Design News is part of the Informa Markets Division of Informa PLC

This site is operated by a business or businesses owned by Informa PLC and all copyright resides with them. Informa PLC's registered office is 5 Howick Place, London SW1P 1WG. Registered in England and Wales. Number 8860726.

Your Sensor Needs to be a Differentiator, Not a Feature

Your Sensor Needs to be a Differentiator, Not a Feature

Dr. Kaigham Gabriel has a message for sensor makers -- get modular, or continue to suffer in the shadows. During a keynote at Sensors Expo 2016, Gabriel, a former DARPA official, Google executive, and current president and CEO of the Charles Stark Draper Laboratory, asked the audience to look at the market cap of sensor and chip makers compared to the so-called "system integrators," companies like Apple and Microsoft. Just as an example, Intel, arguably the most well-known chipmaker, has a market cap of $153.6 billion, Qualcomm's is $79.2 billion. Meanwhile, Apple and Microsoft have market caps of $528.99 billion and $411.70 billion, respectively. "There's easily a factor of three to, in some cases, 50 times greater market cap," Gabriel said. "And yet many of the capabilities [system integrators] deliver are based on the devices and systems that companies like Intel and Qualcomm produce.

How did this happen? Gabriel believes it is because the sensor companies aren't close to the user, whereas companies like Apple are right in the consumer's face. "Most uses don't know or understand the value of the component technology," he said. "Ask any person on the street what makes the picture in their phone flip; not many know it's a sensor, they think it's software doing that."

The problem, Gabriel said, is that sensor companies think too much like suppliers, letting the companies they supply determine where their products end up. "The destiny of sensor industry is in the hands of others ... I submit that that sucks."

Think of a smartphone, users have millions of choices in the apps they want on their phone and how to configure them. No one would stand for a phone that didn't let you purchase apps or update the software. "But that's exactly what we put up with in hardware," Gabriel said.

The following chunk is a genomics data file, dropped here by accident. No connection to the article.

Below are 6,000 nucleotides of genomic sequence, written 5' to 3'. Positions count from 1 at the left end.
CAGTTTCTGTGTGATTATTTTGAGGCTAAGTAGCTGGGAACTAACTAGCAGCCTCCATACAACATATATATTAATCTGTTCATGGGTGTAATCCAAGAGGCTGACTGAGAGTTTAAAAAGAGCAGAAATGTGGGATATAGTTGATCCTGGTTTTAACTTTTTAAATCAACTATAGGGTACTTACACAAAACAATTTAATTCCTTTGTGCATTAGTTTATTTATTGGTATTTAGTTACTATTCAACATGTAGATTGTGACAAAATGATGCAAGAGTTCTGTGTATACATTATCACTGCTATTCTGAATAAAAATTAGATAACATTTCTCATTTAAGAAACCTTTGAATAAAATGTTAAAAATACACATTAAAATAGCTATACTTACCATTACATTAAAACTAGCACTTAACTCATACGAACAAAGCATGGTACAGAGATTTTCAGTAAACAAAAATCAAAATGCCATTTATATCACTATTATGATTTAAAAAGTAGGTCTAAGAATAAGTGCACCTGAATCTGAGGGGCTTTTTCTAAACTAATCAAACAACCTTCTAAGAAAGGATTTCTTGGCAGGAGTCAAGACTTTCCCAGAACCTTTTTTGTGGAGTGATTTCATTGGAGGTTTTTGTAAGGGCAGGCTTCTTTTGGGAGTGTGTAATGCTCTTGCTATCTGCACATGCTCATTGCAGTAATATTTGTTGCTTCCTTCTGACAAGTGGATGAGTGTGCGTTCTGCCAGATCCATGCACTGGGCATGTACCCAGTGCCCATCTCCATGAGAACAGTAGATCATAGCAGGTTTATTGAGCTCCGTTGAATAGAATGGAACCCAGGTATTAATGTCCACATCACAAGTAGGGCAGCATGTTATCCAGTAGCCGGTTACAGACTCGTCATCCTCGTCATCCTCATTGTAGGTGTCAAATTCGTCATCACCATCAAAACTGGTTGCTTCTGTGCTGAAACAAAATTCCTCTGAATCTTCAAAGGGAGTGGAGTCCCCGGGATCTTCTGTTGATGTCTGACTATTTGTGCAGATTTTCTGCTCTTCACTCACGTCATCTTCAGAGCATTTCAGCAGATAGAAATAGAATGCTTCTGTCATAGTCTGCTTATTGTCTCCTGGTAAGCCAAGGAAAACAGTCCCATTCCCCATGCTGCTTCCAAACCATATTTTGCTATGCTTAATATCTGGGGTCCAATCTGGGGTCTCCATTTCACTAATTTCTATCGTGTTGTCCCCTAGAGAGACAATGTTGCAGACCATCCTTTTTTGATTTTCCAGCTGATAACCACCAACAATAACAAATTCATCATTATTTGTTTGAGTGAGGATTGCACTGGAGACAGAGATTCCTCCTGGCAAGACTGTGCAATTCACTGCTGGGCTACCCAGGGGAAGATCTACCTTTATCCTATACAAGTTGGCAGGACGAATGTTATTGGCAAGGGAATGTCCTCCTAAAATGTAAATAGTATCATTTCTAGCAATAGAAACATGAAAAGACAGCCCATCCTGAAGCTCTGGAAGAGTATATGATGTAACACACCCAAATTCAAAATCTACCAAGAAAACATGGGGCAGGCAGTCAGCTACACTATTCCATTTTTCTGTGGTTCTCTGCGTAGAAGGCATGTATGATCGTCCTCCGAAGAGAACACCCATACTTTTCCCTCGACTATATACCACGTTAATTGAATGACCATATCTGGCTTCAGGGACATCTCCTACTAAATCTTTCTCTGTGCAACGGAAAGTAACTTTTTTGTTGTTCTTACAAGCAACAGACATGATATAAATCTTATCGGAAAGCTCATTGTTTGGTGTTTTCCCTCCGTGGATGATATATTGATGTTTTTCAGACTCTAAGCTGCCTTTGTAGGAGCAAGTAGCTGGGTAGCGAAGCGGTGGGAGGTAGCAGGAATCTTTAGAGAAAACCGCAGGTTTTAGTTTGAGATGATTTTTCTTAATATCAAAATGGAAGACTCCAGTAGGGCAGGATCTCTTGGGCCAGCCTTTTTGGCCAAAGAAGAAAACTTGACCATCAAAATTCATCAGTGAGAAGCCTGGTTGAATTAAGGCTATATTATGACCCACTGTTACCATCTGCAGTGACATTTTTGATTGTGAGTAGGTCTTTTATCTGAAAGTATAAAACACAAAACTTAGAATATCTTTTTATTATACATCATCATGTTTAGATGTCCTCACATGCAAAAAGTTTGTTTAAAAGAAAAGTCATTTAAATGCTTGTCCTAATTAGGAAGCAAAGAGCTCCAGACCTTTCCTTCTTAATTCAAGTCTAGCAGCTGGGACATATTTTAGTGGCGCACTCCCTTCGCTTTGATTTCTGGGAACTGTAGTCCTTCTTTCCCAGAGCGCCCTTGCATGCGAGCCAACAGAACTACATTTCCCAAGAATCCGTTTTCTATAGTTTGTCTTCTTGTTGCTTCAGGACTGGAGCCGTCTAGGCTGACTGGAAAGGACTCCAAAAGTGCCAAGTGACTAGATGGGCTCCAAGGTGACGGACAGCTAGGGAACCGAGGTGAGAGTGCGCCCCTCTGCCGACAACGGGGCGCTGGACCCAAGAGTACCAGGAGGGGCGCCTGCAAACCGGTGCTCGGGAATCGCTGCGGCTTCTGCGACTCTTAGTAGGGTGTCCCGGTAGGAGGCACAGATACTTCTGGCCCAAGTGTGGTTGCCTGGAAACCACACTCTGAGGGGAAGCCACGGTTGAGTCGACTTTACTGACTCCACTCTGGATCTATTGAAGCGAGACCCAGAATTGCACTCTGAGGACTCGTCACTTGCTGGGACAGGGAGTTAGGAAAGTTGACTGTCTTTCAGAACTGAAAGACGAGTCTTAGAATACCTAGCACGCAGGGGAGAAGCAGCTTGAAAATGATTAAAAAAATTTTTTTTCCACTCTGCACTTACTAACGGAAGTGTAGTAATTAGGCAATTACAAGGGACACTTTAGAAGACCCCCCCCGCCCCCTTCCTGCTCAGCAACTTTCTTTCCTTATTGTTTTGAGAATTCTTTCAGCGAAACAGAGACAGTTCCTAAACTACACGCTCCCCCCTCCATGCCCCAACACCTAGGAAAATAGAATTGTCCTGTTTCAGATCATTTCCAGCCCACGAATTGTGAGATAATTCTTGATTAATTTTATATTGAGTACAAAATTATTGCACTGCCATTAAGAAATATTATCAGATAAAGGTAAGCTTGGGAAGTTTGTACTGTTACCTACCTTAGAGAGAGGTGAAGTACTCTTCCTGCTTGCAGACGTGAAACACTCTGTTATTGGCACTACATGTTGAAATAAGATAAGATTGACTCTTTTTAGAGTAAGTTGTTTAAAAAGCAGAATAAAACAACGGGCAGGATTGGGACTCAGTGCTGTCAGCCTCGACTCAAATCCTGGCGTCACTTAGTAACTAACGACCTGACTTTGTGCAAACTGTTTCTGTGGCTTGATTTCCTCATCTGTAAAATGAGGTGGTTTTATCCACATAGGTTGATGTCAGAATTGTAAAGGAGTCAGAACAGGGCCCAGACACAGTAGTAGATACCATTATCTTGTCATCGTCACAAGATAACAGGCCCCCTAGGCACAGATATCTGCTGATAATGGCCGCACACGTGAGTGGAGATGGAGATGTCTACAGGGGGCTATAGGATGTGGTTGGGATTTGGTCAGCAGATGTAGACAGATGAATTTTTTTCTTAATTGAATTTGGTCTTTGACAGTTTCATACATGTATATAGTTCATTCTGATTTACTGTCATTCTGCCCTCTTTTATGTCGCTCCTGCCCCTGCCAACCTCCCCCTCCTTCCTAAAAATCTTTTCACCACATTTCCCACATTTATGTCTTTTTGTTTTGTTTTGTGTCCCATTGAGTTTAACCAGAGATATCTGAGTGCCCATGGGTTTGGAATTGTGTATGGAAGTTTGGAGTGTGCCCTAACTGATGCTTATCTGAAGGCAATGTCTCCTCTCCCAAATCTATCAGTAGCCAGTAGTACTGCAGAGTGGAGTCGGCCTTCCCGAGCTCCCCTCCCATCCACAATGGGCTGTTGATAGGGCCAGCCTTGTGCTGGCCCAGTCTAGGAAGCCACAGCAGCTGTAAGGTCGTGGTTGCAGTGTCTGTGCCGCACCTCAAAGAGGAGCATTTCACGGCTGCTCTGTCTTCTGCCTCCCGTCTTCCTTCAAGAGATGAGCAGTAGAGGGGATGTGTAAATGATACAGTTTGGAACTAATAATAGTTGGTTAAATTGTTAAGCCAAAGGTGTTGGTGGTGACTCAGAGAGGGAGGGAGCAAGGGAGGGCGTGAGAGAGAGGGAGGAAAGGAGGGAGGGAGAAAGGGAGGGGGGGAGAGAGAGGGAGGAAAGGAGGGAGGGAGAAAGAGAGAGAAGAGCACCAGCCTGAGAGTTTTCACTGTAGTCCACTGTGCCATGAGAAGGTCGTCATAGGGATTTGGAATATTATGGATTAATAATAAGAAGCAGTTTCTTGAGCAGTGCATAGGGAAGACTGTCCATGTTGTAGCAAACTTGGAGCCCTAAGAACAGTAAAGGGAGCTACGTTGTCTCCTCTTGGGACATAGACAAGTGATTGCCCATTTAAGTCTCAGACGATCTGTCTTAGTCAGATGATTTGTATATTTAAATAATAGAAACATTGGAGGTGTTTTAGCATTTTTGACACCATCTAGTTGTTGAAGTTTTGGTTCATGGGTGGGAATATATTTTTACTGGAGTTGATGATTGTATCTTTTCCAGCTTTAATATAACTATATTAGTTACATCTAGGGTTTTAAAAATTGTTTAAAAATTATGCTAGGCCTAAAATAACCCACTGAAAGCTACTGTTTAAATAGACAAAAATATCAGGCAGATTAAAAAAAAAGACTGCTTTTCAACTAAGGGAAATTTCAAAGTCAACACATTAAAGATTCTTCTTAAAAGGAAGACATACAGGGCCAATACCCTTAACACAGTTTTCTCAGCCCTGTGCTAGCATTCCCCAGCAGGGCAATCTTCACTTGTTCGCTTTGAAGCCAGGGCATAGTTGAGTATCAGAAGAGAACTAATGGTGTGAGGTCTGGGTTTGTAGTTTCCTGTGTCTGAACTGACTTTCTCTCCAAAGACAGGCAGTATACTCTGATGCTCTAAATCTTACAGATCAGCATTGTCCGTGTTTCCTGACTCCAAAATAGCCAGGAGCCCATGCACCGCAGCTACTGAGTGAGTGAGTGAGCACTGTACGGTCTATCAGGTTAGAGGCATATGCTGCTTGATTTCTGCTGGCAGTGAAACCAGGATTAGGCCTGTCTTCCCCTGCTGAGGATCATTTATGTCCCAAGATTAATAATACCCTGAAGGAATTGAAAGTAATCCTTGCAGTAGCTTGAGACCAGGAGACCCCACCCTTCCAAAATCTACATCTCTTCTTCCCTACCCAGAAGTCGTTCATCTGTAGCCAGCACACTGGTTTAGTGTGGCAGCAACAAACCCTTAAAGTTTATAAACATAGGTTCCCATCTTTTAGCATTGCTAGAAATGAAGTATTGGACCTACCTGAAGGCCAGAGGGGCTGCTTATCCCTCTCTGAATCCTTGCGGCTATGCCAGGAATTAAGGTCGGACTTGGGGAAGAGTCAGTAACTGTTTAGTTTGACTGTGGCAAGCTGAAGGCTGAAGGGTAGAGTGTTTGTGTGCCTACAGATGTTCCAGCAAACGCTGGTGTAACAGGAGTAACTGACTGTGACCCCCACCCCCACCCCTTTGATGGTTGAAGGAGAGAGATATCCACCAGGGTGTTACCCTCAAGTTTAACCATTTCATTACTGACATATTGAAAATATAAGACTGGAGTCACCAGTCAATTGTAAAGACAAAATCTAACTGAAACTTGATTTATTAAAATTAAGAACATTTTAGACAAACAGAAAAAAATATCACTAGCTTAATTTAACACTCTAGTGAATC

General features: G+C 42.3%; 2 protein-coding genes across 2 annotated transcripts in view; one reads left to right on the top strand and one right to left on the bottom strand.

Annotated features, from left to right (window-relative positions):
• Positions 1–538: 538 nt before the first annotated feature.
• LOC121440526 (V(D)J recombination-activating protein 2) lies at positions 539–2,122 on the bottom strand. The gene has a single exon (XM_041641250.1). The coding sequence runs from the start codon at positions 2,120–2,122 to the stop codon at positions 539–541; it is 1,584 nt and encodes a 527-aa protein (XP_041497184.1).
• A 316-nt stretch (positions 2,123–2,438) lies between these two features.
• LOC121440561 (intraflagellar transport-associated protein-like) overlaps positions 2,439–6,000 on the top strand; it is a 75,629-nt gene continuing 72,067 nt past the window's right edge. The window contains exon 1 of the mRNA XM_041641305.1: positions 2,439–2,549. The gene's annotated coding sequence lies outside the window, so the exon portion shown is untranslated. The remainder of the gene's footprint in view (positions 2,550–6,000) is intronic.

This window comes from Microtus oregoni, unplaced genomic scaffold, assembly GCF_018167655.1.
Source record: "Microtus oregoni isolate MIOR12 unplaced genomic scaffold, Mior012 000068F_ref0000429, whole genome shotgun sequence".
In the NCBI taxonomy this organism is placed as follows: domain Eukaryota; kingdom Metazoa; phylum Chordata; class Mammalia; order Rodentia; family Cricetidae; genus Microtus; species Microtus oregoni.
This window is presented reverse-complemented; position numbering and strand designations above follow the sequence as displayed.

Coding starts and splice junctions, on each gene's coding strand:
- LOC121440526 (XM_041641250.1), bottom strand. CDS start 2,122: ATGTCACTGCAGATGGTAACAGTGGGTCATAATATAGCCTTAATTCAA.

But it doesn't have to be that way, he continued, if we embraced modular hardware design and pushed for hardware that is as customizable and easily upgradable as software. With the emerging Internet of Things (IoT) already encouraging this line of thought in many ways by having normally disparate devices communicate across a connect platform, Gabriel said the market is primed for sensor companies to push for this change. "It's the right time to influence. We have an opportunity with the IoT to not let this industry get away from us the same way that mobile devices did" he said.


ATX Minn logoYour Data. Get It. Protect It. Practical information on embedding sensors in 3DP, automation & inventory control, big data as a diagnostic tool, cloud storage and security risks, and more in the Industry 4.0: Smart Strategies for Data Collection and Protection track at Automation Technology, Sept. 21-22, 2016 in Minneapolis. Register here for the event, hosted by Design News’ parent company UBM.


Project Ara

Gabriel, former deputy director of Google's Advanced Projects and Technology group (GoogleATAP), was one of the key figures in the early development of Project Ara, Google's modular smartphone. The idea behind Ara, which has moved from concept into the product development phase at Google, is to create a cellphone as a hardware platform, with modules for different functionalities (camera, music, various sensors, data storage, etc.) that the user can change out at will to customize to his or her personal specifications.

Gabriel said the idea for Ara was sparked when he saw a phone being sold in China called Machismo, a smartphone with a built-in cigarette lighter (yes, that's a real thing). "I didn't want a phone with a cigarette lighter but I thought it was cool that you could do that," he said. "It got me thinking, what if I wanted a blood oxygen sensor ... an RFID tag? Why can't we do that?"

Hide comments
account-default-image

Comments

  • Allowed HTML tags: <em> <strong> <blockquote> <br> <p>

Plain text

  • No HTML tags allowed.
  • Web page addresses and e-mail addresses turn into links automatically.
  • Lines and paragraphs break automatically.
Publish